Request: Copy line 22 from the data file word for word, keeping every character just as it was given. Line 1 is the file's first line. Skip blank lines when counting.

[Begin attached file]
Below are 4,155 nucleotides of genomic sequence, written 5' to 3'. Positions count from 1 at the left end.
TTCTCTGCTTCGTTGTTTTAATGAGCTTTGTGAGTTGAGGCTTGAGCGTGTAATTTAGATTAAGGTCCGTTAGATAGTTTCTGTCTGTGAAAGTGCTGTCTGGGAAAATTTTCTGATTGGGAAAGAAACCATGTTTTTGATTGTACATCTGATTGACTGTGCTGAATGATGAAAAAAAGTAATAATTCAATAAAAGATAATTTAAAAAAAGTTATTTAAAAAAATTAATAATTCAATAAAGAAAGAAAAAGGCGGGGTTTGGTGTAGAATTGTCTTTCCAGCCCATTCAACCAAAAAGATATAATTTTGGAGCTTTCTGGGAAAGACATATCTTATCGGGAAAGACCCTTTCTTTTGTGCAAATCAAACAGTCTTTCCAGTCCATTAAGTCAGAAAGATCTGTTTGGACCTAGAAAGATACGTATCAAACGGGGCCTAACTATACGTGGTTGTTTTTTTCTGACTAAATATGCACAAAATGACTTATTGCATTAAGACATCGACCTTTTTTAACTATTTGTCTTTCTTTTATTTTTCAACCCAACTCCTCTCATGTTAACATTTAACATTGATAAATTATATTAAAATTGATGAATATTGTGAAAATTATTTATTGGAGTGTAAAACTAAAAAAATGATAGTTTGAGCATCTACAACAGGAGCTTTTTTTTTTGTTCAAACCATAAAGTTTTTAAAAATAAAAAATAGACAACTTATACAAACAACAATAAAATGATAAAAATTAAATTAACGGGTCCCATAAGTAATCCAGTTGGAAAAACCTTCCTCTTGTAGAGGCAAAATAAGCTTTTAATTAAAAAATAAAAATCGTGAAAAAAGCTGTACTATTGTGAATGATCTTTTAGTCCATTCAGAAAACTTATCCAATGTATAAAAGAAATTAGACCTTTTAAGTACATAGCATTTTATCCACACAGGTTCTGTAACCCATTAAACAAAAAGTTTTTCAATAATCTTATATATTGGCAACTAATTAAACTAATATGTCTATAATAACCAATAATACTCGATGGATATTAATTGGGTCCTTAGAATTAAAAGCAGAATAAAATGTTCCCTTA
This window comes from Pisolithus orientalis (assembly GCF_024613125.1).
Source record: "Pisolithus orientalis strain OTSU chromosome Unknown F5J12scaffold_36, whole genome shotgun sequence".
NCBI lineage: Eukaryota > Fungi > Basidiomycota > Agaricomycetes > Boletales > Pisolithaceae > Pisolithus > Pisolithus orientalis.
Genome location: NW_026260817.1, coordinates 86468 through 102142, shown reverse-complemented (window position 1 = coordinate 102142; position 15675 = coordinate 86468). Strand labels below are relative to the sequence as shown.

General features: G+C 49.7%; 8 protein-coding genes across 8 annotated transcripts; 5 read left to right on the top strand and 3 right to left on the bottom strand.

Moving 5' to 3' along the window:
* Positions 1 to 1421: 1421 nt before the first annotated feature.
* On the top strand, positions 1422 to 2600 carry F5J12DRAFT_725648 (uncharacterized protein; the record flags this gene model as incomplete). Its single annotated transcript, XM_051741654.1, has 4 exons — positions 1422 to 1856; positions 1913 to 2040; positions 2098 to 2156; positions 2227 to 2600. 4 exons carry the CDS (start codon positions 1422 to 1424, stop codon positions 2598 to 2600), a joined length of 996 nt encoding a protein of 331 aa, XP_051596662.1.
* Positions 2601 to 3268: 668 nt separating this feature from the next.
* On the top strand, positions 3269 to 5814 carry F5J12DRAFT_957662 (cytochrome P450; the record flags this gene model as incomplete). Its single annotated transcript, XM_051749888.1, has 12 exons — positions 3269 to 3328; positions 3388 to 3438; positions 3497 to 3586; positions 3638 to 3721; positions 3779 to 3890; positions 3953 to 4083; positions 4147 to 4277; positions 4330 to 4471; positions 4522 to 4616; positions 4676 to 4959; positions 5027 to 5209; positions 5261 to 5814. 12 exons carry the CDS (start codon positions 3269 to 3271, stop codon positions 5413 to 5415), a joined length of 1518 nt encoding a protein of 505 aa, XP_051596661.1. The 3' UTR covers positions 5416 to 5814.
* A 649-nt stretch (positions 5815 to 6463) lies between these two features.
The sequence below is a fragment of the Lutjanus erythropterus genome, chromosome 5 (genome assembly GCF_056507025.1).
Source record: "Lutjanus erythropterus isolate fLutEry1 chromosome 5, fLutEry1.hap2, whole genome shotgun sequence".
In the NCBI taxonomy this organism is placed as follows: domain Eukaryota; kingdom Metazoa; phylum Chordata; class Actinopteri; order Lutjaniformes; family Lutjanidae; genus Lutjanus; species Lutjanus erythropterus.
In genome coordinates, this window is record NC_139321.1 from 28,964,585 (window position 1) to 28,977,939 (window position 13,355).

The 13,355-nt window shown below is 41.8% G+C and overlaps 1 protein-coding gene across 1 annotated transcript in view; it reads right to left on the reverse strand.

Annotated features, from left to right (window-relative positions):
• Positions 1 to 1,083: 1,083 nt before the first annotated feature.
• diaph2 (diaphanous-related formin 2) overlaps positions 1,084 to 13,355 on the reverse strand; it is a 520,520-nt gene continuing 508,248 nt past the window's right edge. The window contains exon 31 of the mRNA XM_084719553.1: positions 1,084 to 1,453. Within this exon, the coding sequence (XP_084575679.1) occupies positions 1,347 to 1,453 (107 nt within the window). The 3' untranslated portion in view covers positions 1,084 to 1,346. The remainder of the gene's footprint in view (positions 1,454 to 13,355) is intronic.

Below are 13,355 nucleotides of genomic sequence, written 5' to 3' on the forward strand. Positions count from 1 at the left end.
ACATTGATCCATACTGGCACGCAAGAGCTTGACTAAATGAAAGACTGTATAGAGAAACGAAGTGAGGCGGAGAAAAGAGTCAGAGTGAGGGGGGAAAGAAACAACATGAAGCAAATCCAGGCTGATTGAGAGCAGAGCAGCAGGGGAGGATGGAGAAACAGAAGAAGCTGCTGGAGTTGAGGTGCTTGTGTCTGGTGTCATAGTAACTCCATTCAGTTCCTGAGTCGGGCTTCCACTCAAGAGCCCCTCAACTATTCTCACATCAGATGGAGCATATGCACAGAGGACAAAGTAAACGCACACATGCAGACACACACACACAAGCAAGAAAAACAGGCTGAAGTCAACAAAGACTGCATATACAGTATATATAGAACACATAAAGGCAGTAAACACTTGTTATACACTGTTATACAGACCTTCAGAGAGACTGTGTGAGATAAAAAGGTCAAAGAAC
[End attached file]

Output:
Below are 13,355 nucleotides of genomic sequence, written 5' to 3' on the forward strand. Positions count from 1 at the left end.